Appomattox Courthouse was the location of the surrender of General Robert E. Lee CSA, to General Ulysses S. Grant USA, and the end of hostilities in Virginia. While it did not mean the end of the Civil War, it was the key to that end and the destruction of the largest army of the Confederacy. This took place on April 9, 1`865 exactly four years after the first shots were fired at Ft. Sumter, SC. It was followed by the surrender of General Johnston CSA, to General Sherman USA, in North Carolina on April 26 and General Smith in Galveston on June 2 which ended the war. If you have any interest in history, this site is one not to be missed as it is among the very best of the national historic sites.

The entry to the historic site seen from the parking area. The sign at the entry to the village of Appomattox Courthouse.

This war was the biggest single disaster that the United States has ever suffered with casualties numerically close to those of all other wars and far greater as a percentage of the countries population. This war also changed the course of history with the beginning of a strong federal government with powers superior to the powers of the individual states.

The little community of Appomattox Courthouse, seen from the stage road from Lynchberg. The courthouse which the community was named for. The McLean home where the first meeting and the surrender took place.

The actual courthouse was not the scene of any action connected to the surrender, but was the reason that the little community was called Appomattox Courthouse.

This is the table and chair used by Gen. Lee to sign the surrender of the Army of Virginia to Gen. Grant. Actual photograph of the surrender signing, taken at the time it happened. The actual table and chair used by Gen. Grant to sign the surrender.

The first meeting between Generals Lee and Grant took place in the parlor of the McLean home, as did the actual surrender and the signing of the documents required to bring this part of the war to an end. If you look closely at the old photograph you can plainly see that the furniture in the room is the same.

The story of the final engagement as told by a soldier in the Union Army. The location of the confederate artillery that fired the last shot of the engagement. The story of the final battle as it was told by a soldier of the Confederate Army.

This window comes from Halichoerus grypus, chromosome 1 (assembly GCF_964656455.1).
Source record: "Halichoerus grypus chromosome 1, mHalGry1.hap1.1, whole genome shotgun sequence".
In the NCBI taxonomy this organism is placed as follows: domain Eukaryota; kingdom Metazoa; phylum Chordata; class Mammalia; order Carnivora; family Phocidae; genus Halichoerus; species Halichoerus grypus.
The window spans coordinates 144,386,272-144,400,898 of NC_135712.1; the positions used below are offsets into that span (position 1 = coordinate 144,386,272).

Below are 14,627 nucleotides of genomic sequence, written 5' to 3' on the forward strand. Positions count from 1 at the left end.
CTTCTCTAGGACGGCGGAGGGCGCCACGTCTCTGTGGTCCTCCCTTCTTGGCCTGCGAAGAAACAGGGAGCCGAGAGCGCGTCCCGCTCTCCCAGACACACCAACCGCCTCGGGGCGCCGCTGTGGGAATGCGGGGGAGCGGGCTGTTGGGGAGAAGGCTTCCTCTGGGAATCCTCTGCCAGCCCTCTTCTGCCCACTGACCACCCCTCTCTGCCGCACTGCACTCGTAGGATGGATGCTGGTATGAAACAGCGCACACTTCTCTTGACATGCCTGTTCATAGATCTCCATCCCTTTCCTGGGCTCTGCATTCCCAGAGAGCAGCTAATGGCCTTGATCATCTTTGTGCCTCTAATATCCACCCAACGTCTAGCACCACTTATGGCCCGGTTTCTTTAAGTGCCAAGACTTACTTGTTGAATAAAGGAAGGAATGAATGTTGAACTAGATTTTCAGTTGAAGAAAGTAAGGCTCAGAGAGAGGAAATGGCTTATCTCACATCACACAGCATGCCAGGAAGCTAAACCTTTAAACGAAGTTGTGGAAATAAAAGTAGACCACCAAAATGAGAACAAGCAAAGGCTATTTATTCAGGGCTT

While you are at the site, be sure to take in both historical talks about the final engagement of this part of the war as there are interpreters doing living history who tell the story of this same history from the viewpoint of both a Union and a Confederate soldier. The rangers who hold these positions are exceptionally good at what they do. Each talk will take about 45 minutes, and will be time very well spent!

A sign tells the story of the final engagement of the fight. This sign tell the story of what happened at the McLean house. Sign telling of the salute rendered by Union troops to the surrendering Confederate soldiers. Sign pointing out the confederate infantry position.

There are many well placed signs and story boards located around the town site that tell what happened in each location in some detail.

The Bocock-Isbell house. Sign marking the location where the last shot of the fight was fired from. The Clover Hill Tavern. Sign marking the location of the final meeting between Grant & Lee.

Sheves inside the Meeks store. Looking down the stage road to Lynchberg. The law office of Mr. Jones at the time of the war. The burial ground of the last casualties of the battle.

The park today covers the entire village and many original buildings are still there and others of importance have been reconstructed. Most of the buildings are open to the public. It will take two to three hours at least to see what this site has to offer. If you would like more information on this wonderful historic site, visit their website at w